I do not usually quote from Wikipedia, but here it, well, fits..
Pyrrho (/ˈpɪroʊ/; Greek: Πύρρων Pyrrōn, c. 360 BC – c. 270 BC), a Greek philosopher of Classical Antiquity, was a student of Eastern philosophy and is credited as being the first Greek skeptic philosopher and the inspiration for the school known as Pyrrhonism, founded by Aenesidemus in the 1st century BC.
Pyrrho was reported, by his skeptic followers in later eras, to be the first philosopher who argued, directly and thoroughly, about our lack of ability to know reality as it is. This should be distinguished from:
The common view, among ancient Greek philosophers, that we usually do not in fact know the true reality. By that it was not meant that reality was unknowable, just that it was usually not known as it is.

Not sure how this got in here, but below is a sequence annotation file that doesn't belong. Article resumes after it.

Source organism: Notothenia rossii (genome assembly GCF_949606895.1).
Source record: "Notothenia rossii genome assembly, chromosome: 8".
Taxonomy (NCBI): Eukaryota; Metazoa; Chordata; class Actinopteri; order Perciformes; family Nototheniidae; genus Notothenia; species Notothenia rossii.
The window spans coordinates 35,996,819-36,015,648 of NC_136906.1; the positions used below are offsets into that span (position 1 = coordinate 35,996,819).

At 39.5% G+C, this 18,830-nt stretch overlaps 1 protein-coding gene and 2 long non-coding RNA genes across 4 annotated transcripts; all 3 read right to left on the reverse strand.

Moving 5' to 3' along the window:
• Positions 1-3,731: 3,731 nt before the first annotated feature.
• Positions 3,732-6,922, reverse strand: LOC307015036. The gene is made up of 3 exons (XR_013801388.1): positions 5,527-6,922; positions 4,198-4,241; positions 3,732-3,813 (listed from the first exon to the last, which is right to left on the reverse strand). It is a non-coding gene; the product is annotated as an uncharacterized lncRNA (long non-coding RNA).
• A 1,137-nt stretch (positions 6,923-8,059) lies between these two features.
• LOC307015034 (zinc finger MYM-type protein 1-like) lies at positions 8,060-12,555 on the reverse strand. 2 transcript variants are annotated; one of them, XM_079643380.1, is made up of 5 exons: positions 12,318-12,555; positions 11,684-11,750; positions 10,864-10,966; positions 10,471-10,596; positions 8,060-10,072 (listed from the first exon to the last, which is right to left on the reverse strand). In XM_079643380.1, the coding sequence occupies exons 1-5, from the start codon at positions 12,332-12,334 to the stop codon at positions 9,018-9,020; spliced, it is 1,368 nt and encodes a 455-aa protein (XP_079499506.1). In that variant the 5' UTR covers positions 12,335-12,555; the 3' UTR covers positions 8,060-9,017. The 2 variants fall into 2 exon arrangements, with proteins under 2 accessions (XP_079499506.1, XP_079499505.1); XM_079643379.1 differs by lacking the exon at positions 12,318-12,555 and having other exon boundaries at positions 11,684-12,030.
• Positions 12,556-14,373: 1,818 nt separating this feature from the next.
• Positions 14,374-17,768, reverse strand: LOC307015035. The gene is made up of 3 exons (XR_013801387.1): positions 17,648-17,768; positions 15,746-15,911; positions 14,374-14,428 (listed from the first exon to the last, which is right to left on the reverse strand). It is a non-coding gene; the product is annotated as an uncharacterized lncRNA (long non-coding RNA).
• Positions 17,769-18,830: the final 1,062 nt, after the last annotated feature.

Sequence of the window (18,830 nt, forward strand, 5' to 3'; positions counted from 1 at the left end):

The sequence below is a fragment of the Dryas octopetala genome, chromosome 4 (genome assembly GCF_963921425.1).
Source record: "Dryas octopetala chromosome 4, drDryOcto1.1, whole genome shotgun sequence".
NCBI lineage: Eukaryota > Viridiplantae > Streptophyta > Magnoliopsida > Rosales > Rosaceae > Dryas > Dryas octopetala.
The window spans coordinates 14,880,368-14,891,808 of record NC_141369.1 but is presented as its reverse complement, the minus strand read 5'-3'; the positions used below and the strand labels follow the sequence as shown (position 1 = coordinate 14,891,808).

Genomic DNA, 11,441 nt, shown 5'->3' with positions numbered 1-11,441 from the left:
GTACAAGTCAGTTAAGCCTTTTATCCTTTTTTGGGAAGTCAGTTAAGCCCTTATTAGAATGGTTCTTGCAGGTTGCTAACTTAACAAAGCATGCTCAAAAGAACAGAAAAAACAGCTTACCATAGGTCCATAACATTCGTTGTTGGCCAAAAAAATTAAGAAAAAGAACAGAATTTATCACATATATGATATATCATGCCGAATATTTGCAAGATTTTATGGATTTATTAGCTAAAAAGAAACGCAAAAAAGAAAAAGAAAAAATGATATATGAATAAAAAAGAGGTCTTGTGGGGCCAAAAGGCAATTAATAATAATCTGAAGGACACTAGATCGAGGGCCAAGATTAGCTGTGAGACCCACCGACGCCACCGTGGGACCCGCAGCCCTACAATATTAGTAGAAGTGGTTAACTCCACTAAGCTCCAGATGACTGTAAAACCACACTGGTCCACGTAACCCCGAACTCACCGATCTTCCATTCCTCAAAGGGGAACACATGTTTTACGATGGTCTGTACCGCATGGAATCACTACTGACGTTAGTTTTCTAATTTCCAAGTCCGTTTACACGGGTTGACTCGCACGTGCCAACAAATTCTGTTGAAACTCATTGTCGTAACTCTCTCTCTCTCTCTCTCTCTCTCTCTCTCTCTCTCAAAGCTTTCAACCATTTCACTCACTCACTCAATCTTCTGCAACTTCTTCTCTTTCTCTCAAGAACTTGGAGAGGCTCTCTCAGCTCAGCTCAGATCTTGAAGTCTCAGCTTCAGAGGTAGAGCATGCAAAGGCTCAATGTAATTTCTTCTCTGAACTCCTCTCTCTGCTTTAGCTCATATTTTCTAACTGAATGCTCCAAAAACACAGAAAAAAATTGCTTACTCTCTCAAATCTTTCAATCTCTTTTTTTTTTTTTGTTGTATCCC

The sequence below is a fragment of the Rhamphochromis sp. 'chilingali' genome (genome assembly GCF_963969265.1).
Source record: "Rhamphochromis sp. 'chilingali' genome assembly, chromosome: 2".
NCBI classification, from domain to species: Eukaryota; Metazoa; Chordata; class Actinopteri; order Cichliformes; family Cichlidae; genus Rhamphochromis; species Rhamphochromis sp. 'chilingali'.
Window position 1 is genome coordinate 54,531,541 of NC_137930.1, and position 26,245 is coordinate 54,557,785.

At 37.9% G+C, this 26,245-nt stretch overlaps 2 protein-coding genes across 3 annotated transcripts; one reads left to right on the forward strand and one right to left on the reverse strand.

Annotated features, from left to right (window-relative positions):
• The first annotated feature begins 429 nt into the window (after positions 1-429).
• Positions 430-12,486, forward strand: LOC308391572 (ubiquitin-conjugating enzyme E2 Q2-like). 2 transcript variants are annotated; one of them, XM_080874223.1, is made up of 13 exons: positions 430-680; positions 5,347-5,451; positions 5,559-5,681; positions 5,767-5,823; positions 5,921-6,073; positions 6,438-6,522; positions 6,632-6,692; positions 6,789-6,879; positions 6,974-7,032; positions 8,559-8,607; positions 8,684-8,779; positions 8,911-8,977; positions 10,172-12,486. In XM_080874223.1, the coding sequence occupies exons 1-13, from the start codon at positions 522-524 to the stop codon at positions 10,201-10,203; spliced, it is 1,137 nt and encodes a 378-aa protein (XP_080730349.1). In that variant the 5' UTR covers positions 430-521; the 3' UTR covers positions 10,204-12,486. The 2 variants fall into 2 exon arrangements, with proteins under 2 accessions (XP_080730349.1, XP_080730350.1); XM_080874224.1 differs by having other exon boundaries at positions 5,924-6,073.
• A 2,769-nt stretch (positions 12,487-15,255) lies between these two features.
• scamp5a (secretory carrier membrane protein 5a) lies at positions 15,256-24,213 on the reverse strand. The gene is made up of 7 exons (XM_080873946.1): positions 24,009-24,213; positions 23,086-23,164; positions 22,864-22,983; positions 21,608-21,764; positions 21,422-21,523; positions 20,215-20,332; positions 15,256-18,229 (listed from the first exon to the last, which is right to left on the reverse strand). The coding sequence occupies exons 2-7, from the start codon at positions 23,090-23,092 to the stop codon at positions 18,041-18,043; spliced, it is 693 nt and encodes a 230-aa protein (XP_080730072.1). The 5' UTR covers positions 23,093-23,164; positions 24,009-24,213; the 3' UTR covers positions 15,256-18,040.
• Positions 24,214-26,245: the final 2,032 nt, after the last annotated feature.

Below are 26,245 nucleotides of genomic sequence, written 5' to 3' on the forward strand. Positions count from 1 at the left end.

Heraclitus's (~535-475 BC) view that reality itself lacked identity ("you cannot step into the same river twice") so that it could not be known, because there was nothing to know. And not because our cognition was somehow limited.
Skeptical views among some of the sophists (known to us especially from Plato's dialogues), notably Protagoras (~490-420 BC). Protagoras is remembered especially for the following saying:
Man is the measure of all things: of the things that are, that they are, of the things that are not, that they are not.
Apparently not enough remained, to assess how far Protagoras and others went in purely philosophical skepticism. In general, anyway, unlike the later school of skeptics, the sophists were not inclined to immerse themselves in logical skeptical arguments. Instead, they preferred rhetoric over logic, and they taught young men how to use rhetoric for practical success, in private and public life.